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Great Lakes Article:

Online forum to focus on Great Lakes issues
By John C. Kuehner
Cleveland Plain Dealer
Published November 23, 2005


If you want to tell the U.S. and Canadian governments what their priorities should be for the Great Lakes and the St. Lawrence Seaway, now is the time to speak up. All you need is a computer.

The International Joint Commission, created nearly a century ago to help resolve boundary water issues between the United States and Canada, will hold a public Web dialogue Nov. 29 through Dec. 2.

This will open the discussion to a range of issues and put people from Duluth, Minn., to Montreal in contact with each other.

People must register for discussion. They can participate day or night any of the four days. Each day has a different agenda topic that will have panelists available to answer questions throughout the day.

Unlike a chat room, where you drop a comment and hope someone will respond, here they will, said Frank Bevacqua, a commission spokesman.

Elaine Marsh, who heads Friends of the Crooked River, a grass-roots group devoted to protecting the Cuyahoga River, plans to participate.

"I am deeply in this, and in the response of the community as well," she said.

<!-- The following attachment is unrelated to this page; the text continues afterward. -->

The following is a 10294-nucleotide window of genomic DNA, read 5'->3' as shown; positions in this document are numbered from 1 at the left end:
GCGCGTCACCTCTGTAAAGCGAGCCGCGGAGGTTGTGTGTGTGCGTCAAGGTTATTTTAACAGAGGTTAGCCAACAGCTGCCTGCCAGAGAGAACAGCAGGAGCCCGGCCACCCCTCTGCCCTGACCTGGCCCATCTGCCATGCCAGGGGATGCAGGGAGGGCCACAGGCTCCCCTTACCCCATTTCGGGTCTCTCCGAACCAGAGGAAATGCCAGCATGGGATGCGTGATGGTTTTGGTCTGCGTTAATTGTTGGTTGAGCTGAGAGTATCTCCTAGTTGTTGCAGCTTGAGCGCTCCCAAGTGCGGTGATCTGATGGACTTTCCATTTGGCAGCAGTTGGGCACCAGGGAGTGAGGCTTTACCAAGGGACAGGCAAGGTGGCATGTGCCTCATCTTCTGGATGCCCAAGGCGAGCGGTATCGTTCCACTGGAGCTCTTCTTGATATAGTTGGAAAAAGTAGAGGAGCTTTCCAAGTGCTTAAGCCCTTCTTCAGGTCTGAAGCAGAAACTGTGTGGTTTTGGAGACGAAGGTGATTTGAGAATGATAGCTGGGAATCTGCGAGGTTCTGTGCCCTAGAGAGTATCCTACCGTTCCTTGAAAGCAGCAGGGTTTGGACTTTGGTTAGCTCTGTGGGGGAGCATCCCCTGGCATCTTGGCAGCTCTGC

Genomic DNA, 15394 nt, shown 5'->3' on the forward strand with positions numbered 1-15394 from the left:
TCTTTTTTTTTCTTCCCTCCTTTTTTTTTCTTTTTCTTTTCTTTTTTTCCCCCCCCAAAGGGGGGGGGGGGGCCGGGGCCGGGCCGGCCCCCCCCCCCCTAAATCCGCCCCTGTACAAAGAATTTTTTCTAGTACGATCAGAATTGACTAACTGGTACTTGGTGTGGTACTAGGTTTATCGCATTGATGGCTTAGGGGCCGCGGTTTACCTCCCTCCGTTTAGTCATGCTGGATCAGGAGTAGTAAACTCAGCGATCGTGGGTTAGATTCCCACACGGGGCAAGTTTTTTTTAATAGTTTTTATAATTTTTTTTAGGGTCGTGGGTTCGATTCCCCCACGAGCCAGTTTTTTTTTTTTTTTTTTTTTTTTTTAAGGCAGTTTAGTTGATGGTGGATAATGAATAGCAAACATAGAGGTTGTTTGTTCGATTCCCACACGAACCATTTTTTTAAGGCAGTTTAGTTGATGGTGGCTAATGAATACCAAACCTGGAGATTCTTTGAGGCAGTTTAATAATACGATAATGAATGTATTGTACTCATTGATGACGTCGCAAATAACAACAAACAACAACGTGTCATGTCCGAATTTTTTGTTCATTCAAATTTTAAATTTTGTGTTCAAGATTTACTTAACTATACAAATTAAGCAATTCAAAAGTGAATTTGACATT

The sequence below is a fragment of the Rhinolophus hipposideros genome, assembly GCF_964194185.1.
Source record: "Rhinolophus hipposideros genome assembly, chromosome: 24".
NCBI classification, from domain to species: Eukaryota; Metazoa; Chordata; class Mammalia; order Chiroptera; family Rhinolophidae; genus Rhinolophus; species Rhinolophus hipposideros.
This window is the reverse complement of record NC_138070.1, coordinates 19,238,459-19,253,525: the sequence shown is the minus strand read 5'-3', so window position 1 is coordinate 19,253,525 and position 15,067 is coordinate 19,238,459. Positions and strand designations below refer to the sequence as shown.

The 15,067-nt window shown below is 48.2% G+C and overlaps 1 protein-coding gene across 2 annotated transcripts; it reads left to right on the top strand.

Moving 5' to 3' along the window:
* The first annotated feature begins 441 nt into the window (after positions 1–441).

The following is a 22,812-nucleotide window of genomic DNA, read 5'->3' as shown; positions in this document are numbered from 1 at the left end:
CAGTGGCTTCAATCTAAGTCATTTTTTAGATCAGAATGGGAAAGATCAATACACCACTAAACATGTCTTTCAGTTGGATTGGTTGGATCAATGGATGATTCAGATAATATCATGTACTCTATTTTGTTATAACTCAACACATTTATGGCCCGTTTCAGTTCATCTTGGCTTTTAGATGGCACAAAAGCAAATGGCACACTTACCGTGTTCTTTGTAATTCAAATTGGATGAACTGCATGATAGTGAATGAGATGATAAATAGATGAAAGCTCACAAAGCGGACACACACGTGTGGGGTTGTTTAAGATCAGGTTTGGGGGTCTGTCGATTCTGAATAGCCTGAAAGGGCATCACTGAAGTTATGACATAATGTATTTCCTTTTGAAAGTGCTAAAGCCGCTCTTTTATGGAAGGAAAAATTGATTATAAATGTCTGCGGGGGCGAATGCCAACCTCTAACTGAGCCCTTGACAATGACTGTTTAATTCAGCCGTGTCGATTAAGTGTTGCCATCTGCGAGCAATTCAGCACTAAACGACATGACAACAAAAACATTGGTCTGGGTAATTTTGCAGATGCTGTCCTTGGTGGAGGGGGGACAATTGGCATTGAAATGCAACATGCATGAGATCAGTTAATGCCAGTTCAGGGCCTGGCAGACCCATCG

The IJC is seeking comments on priorities to restore water quality and how to update the Great Lakes Water Quality Agreement, which outlines the commitments of how the United States and Canada will protect the waters. The agreement was last amended in 1987.

This fall, the IJC held 14 meetings across the Great Lakes to get public comment. Many comments that the group received at those meetings showed public interest in broadening the scope of the agreement to include such issues as invasive species, global climate change and mercury pollution from coal-burning power plants, Bevacqua said.

To register, review the daily agenda or look at various background documents, go to www.webdialogues.net/ijc/greatlakes.

To reach this Plain Dealer reporter:

jkuehner@plaind.com, 216-999-5325

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